And this folks is why you don't do portraits at noon XD though Beka of course looks cute!

And this folks is why you don’t do portraits at noon XD though Beka of course looks cute!

The horses I sat on were all wildly different from one another- a wizened caretaker push-type ride, a fiery little thoroughbred, a green broke baby, and others.

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In the end I was shocked to find not one but two horses that I would happily call mine.

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No more details yet, as I’m still discussing with the A team, but no matter how it turns out in the end I still think Aiken would be considered a success!

Adventures in Horse Shopping: The Aiken Plan

Besides Ocala, Aiken is the next best winter eventing mecca. Soft footing, decent weather, and plenty of horse show activity to introduce young horses or leg up old mounts.

Luckily, I’m hitting horse shopping on the last swing of the winter season, right before all those otherwise snowbirds head back north with their ponies in tow. With this in mind, I made it a priority to get down there while the density of potential horses was still to my advantage.

The drive from Raleigh to Aiken is roughly 5 hours, so I’m making this trip worthwhile. Unlike my Kentucky trip, I won’t be seeing do many horses, but peppering photoshoots in and amongst some strong candidates to offset the cost of hotel and gas.

I’ve lined up 5 contenders to sit on, ranging from 5 to 11 years old and a variety of experience, though all are definitely eventing-inclined. I’m also doing 5 different black background shoots before and after the horsey mania.

Watch instagram for occasional updates, otherwise I will share how it went with you all next week!

Adventures in Horse Shopping: It Takes A Village

When you have a full time job, squeezing in the seemingly-necessary and tedious hours of scouring the web can be difficult. Finding the days to travel to see good candidates is even more difficult. So a lot of what I have come to depend on in my horse hunting is a village of people.

Many of these folks make up my closest friends, and send me appropriate horses, and sometimes wildly inappropriate horses (though adorable- but Fjords generally aren’t seen clearing 3’6″ jumping tracks) that they’ve noticed during their social media wanderings. Others are sweet bloggers, people I have met through sometimes random real-life events, or folks I have connected with along the horse-shopping journey.

This weekend's potential pone.

This weekend’s potential pone.

One of the things I am attempting to reign in is the number of hours I spend traveling to see horses. My reasons are thus- family in the hospital and needing to save those funds spent on plane tickets to go towards the creature itself. I’ve already logged over 10 hours in a car to see two horses in the last week, and next weekend am making a big trip to Aiken, to see 3 good candidates and recoup some of the travel costs with portrait sessions (and bonus- get to meet Beka as well!).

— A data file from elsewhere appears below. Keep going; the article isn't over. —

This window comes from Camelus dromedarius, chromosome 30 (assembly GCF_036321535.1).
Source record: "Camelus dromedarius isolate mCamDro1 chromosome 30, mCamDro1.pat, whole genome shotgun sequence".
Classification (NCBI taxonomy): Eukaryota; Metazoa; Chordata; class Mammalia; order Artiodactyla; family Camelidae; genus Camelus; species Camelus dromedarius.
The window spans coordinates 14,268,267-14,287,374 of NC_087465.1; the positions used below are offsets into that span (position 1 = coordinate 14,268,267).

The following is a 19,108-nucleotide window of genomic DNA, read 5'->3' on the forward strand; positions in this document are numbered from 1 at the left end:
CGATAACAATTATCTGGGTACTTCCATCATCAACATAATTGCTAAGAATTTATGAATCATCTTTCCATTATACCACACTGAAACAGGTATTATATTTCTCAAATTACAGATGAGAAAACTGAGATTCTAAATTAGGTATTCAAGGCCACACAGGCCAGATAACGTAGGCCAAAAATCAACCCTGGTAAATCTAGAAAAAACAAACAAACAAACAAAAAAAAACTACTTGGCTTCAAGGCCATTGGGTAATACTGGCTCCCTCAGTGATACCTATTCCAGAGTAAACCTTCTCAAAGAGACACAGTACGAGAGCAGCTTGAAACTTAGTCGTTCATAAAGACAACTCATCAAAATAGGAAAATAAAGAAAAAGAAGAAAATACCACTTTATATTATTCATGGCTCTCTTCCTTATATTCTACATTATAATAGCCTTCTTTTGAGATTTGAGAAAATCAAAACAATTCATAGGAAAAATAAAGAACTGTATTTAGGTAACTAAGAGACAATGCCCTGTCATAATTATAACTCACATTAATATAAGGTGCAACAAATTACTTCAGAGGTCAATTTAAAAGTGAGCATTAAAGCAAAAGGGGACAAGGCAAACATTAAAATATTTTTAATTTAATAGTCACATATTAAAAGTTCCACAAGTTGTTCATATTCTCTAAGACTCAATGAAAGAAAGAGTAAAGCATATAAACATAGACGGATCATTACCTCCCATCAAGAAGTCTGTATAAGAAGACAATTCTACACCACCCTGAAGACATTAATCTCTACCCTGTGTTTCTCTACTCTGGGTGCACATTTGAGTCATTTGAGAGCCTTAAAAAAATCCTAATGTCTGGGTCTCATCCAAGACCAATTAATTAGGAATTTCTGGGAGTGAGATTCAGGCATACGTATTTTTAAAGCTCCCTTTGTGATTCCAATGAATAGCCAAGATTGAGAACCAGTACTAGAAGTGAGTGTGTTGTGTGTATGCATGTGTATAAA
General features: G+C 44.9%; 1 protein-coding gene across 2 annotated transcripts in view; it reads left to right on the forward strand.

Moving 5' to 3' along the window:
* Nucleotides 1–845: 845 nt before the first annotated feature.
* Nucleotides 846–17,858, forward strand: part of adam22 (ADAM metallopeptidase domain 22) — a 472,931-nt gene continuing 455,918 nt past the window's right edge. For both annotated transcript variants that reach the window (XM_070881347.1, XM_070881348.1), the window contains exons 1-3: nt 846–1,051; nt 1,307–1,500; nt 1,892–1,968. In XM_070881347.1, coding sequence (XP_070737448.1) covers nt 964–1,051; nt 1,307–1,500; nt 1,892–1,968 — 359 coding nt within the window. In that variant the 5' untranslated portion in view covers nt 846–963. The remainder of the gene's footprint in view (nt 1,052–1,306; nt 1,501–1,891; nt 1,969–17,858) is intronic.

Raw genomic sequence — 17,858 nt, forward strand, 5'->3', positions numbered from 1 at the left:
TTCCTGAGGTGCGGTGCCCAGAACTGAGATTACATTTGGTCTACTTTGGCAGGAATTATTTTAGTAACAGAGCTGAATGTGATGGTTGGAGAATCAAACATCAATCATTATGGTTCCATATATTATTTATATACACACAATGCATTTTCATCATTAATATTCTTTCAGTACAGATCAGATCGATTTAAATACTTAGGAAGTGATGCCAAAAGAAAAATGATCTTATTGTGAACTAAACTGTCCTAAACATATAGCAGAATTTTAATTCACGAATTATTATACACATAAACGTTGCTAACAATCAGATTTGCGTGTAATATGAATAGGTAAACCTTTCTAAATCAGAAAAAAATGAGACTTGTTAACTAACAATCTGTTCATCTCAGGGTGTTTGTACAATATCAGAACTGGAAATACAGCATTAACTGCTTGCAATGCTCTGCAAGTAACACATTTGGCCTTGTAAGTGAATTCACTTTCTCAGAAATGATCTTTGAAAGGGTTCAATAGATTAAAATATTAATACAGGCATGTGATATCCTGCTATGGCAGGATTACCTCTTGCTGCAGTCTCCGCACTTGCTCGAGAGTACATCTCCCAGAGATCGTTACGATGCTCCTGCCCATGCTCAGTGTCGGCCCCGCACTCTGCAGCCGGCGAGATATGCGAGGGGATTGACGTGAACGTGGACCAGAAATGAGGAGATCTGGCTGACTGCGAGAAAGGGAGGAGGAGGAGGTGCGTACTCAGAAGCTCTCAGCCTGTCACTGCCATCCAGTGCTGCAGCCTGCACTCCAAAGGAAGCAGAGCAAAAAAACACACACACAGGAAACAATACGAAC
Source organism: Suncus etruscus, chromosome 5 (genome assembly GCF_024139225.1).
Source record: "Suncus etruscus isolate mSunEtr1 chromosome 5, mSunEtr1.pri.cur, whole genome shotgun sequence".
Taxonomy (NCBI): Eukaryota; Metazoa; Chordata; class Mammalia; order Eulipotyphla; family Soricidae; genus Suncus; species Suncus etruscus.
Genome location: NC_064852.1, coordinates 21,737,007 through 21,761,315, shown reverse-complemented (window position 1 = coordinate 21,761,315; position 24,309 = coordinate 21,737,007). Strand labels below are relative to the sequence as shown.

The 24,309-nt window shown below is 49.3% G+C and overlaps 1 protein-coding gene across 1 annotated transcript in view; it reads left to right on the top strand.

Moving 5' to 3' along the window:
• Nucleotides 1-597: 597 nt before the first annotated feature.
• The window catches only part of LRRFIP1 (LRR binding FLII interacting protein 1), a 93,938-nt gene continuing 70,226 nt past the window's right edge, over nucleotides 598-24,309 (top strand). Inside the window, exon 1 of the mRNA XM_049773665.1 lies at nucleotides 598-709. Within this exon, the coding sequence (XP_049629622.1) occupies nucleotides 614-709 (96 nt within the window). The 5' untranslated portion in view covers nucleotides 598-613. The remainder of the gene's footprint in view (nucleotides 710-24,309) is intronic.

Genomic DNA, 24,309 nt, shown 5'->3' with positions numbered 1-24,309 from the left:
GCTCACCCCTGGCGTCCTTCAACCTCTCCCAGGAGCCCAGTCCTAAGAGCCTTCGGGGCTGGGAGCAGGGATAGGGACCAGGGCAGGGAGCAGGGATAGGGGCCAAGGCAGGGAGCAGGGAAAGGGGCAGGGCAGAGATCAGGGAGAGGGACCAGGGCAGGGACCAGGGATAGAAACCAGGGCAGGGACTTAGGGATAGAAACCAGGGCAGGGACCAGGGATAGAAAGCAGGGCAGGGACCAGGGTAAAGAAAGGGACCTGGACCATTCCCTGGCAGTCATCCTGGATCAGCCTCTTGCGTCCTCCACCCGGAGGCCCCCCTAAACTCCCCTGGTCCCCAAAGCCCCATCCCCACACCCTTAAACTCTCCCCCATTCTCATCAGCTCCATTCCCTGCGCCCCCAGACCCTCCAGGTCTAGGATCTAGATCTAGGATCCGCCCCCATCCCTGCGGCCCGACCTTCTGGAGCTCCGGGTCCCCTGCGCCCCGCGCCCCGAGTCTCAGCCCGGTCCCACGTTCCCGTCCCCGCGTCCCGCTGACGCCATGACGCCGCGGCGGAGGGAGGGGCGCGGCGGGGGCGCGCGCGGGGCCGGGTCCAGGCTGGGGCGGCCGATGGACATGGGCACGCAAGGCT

Last year’s KY horse-shopping trip:

Hillary has kindly offered to peak in at a couple horses for me in Lexington, KY, soon, and it got me thinking… What other bloggers out there might be willing to lend their eyes, ears, and bums to see a solid candidate in their area? Because… I don’t know, what’s more fun than horse shopping without the expensive repercussions? Occasionally I see horses in Florida, or Texas, Maryland or New York and wonder… is it worth the trip? Do I really need to take 2 days away from house and home to go see what could easily be a dud?

Realizing that most other bloggers have full time commitments, families, and you know, their own horses to take care of, I wouldn’t want anyone to go out of their way to inconvenience themselves unless it sounded like a fun idea. But if you are into the idea of my obnoxiously crowd sourcing your talent (and video camera) in search of the perfect horse, well, let me know!

 

Next Steps

Thank you all for your supportive words yesterday. I received word that Smitty arrived at his new home and settled in quietly, happily munching hay and being a good boy in turnout this morning.

Photo by Studio in the Stable

Photo by Studio in the Stable

A lot of people have asked me if I’m going to start looking for another horse immediately, and I must have overdosed on my crazy pills last week but the answer is absolutely yes.

Despite how exhausting the last round of searching was, it still doesn’t change the fact that I want to ride- really I need to ride, if my sanity has any hope of staying intact. You know, one of those classic #firstworldproblem scenarios.